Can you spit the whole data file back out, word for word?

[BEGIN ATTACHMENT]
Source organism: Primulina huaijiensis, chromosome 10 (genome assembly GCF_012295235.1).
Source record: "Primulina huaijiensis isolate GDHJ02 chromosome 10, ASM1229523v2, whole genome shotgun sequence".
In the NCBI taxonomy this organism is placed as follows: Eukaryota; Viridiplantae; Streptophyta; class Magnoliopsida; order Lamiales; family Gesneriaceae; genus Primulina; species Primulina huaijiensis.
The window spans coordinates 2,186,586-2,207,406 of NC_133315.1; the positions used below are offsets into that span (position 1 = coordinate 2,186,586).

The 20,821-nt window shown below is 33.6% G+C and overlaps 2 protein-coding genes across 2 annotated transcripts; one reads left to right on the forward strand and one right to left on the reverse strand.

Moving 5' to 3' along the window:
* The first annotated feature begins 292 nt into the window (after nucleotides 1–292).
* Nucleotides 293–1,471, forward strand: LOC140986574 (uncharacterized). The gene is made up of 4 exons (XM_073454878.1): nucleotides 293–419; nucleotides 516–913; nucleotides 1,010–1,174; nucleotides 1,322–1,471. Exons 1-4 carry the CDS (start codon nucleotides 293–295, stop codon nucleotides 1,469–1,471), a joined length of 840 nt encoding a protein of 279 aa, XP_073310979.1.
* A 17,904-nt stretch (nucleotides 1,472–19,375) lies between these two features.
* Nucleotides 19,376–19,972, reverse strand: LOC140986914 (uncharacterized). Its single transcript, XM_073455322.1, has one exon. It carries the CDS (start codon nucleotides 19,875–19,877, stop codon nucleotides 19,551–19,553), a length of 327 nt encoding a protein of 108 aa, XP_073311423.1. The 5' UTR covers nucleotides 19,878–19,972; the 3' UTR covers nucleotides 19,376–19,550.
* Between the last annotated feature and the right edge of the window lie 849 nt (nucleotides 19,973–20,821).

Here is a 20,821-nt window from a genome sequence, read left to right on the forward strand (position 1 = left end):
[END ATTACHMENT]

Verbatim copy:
Source organism: Primulina huaijiensis, chromosome 10 (genome assembly GCF_012295235.1).
Source record: "Primulina huaijiensis isolate GDHJ02 chromosome 10, ASM1229523v2, whole genome shotgun sequence".
In the NCBI taxonomy this organism is placed as follows: Eukaryota; Viridiplantae; Streptophyta; class Magnoliopsida; order Lamiales; family Gesneriaceae; genus Primulina; species Primulina huaijiensis.
The window spans coordinates 2,186,586-2,207,406 of NC_133315.1; the positions used below are offsets into that span (position 1 = coordinate 2,186,586).

The 20,821-nt window shown below is 33.6% G+C and overlaps 2 protein-coding genes across 2 annotated transcripts; one reads left to right on the forward strand and one right to left on the reverse strand.

Moving 5' to 3' along the window:
* The first annotated feature begins 292 nt into the window (after nucleotides 1–292).
* Nucleotides 293–1,471, forward strand: LOC140986574 (uncharacterized). The gene is made up of 4 exons (XM_073454878.1): nucleotides 293–419; nucleotides 516–913; nucleotides 1,010–1,174; nucleotides 1,322–1,471. Exons 1-4 carry the CDS (start codon nucleotides 293–295, stop codon nucleotides 1,469–1,471), a joined length of 840 nt encoding a protein of 279 aa, XP_073310979.1.
* A 17,904-nt stretch (nucleotides 1,472–19,375) lies between these two features.
* Nucleotides 19,376–19,972, reverse strand: LOC140986914 (uncharacterized). Its single transcript, XM_073455322.1, has one exon. It carries the CDS (start codon nucleotides 19,875–19,877, stop codon nucleotides 19,551–19,553), a length of 327 nt encoding a protein of 108 aa, XP_073311423.1. The 5' UTR covers nucleotides 19,878–19,972; the 3' UTR covers nucleotides 19,376–19,550.
* Between the last annotated feature and the right edge of the window lie 849 nt (nucleotides 19,973–20,821).

Here is a 20,821-nt window from a genome sequence, read left to right on the forward strand (position 1 = left end):